Half-duplex RS485 bus and how to manage direction signal

Each node on the half-duplex RS485 bus should start transmitting only if all the other nodes are receiveing (their transmitters are all disabled).

Usually the bus is master-slave with the master sending a frame request to a single slave and the slave send back a frame answer. In this scenario, slave must be sure to start transmission of the answer after the master has disabled its transmitter. At the same time, even the master must be sure the slave have disabled tx, before sending a new frame request.

One simple solution to this problem is to use a microcontroller that automatically moves TE (Transmitter Enable) signal. For example, the USART peripheral of SAMC21 from Atmel (Cortex-M0+) has this nice feature. Of course, *all* the nodes on the bus should use such a microcontroller. This solution has no software overhead for TE signal management.

Another solution is to introduce a short delay before answering (on the slaves) and a short delay before sending the next frame request (on the master). The amount of this delay is typically short, so often it is implemented with a blocking loop (how bad!). If you are lucky, you have a free hw timer that can be used for this goal. Of course, there is some overhead in the firmware to manage the direction signal.

Another solution is to use the USART peripheral itself to implement the short delay. Before transmitting a frame, some dummy bytes can be transmitted first. During the transmission of dummy bytes, the TE signal keeps the transmitter disabled. Only when the last dummy byte has shifted out completely, the TE signal can enable the transmitter. This solution has some overhead too. A counter of dummy bytes already transmitted should be implemented.

There is another solution that is more elegant and doesn't introduce any overhead to manage TE signal. I heard about this trick somewhere (maybe here) in the past, but I never tried to implement on my projects. The trick can be applied if the frames on the bus can start with a variable number of SOF (Start of Frame) characters and the SOF character can be set to 0xFF. In this case the transmitter is able to transmit a new frame immediately after receiving the previous, adding some SOF characters at the top of the frame.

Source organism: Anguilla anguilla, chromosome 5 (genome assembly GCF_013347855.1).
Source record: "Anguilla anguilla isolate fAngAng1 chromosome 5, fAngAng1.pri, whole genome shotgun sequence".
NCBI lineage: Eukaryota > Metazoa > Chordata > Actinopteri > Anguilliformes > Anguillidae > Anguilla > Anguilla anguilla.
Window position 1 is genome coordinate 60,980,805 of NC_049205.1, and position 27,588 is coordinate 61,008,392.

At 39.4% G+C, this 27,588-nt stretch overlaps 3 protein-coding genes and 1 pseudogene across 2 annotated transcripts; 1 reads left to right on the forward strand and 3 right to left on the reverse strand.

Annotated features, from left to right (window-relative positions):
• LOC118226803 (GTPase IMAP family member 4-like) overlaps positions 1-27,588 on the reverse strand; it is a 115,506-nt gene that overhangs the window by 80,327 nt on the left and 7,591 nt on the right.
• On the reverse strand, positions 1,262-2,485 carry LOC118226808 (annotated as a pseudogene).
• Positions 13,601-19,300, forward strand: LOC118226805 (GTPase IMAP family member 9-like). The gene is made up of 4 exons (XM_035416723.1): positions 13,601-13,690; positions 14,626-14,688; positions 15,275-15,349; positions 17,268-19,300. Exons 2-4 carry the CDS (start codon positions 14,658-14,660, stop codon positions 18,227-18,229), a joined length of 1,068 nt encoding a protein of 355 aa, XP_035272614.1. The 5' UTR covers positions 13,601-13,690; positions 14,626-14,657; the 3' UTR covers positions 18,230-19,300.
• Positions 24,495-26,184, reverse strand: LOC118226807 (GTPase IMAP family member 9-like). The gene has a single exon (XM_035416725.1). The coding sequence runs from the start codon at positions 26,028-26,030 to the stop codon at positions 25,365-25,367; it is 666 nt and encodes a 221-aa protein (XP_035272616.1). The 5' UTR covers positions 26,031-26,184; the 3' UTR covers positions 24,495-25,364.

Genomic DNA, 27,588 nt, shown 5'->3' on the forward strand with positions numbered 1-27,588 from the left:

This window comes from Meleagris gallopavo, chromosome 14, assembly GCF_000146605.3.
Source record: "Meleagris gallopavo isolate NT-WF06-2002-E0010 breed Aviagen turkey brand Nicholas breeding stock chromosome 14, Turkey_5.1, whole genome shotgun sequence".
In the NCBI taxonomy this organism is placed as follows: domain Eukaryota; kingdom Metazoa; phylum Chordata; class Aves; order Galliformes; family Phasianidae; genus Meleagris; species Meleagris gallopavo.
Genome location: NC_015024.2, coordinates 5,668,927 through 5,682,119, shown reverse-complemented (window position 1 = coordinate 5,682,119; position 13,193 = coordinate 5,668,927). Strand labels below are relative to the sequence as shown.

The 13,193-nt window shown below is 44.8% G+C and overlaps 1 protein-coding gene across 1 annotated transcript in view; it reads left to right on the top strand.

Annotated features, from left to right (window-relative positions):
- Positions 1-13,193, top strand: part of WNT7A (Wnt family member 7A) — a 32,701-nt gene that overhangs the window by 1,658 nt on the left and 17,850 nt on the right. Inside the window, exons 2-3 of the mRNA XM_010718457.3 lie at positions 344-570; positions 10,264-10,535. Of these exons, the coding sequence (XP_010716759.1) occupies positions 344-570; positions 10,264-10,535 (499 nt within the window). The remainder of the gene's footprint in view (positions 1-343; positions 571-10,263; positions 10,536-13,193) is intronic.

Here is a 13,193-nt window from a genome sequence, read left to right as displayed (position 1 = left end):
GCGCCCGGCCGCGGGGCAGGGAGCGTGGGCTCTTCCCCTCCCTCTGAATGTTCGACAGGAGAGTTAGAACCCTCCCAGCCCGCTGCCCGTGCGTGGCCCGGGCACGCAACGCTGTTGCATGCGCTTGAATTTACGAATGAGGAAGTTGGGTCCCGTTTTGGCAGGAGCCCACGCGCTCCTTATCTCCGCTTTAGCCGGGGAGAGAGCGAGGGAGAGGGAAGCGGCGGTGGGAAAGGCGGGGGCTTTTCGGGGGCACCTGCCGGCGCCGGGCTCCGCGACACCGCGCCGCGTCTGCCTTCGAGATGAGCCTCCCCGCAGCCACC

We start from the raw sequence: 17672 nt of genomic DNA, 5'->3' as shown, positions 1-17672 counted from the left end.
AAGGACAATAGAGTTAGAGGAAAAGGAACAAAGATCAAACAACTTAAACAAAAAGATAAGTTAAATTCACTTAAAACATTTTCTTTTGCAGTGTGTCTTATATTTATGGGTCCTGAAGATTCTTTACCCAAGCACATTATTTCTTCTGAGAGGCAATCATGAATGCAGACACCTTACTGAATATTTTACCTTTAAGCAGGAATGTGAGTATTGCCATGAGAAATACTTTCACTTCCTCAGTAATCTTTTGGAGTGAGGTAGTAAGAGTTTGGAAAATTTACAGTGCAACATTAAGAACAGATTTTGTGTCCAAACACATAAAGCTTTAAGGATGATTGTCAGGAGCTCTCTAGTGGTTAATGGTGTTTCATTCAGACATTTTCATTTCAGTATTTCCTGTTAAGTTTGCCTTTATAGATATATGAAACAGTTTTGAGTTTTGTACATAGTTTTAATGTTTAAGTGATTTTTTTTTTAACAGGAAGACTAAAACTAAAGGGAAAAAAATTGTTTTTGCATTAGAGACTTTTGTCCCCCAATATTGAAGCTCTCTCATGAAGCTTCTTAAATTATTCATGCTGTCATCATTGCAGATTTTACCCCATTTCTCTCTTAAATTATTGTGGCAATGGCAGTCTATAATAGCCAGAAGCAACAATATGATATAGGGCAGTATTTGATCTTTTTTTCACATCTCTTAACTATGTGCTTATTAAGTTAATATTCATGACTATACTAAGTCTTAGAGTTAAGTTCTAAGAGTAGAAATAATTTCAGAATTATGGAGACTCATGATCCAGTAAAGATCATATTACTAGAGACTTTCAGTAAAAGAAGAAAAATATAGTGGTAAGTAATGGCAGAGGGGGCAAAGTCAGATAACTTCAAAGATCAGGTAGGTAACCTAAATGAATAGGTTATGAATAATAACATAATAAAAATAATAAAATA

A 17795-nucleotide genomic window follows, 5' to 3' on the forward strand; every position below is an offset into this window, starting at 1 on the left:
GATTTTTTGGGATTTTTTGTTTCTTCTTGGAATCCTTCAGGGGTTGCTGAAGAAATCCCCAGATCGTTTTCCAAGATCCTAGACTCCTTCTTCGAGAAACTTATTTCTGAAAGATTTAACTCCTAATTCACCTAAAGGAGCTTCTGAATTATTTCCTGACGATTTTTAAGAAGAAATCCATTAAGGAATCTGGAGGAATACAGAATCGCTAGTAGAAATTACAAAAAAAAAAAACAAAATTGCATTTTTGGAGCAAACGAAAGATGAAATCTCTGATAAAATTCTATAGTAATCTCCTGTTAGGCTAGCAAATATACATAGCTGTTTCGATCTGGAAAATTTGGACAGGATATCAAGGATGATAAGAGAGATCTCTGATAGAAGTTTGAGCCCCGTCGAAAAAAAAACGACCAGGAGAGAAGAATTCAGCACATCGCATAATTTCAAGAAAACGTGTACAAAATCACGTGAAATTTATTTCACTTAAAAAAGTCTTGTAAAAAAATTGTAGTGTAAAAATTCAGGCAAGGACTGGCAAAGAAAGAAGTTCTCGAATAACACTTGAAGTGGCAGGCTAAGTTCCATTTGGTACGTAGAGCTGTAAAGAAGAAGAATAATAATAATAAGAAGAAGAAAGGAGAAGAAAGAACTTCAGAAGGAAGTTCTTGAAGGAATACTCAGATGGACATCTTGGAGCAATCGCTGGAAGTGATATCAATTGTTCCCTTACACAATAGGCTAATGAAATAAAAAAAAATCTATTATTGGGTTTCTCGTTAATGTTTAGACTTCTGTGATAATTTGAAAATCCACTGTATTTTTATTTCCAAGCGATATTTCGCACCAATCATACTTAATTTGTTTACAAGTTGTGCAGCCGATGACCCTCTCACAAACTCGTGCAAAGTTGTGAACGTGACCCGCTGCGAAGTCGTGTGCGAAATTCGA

0xFF appears as a single Start Bit (short negative pulse at TTL domain). Now, if the receiver disables the transmitter between any two Start Bits (or before the Start Bit of the first SOF char) , it will see some (or no) SOF chars at the start of the frame and it will discard them silently.

However I can't explain what happens if the receiver disables its transmitter *in the middle* of a Start Bit of a SOF char. In this case, I think the receiver can be confused and can see some frame errors... and this not only for the first byte, but for all the bytes in the frame if they are transmitted as a burst (with a single Stop Bit between them).

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Or at least a proper UART that generates an interrupt, when the last stop bit has actually been _shifted_out_. The garden variety 14550 family is practically useless, since it only generates an interrupt, when the last byte is moved from the FIFO _to_the shift register. It then takes a full character time, before the actual last stop bit has been transmitted out. You would have to use a busy loop to check for the actual status bit telling when the last stop bit has actually been sent. Only then, you can disable the TE.

I have seen a lot of cases, when the last byte is received as 0x8?,

0xC?, 0xE?, when the TE goes inactive in the middle of last character and the fail safe termination forces the last bit(s) to idle ("1"). The LSB is sent firs, so the MSBbit(s) are affected.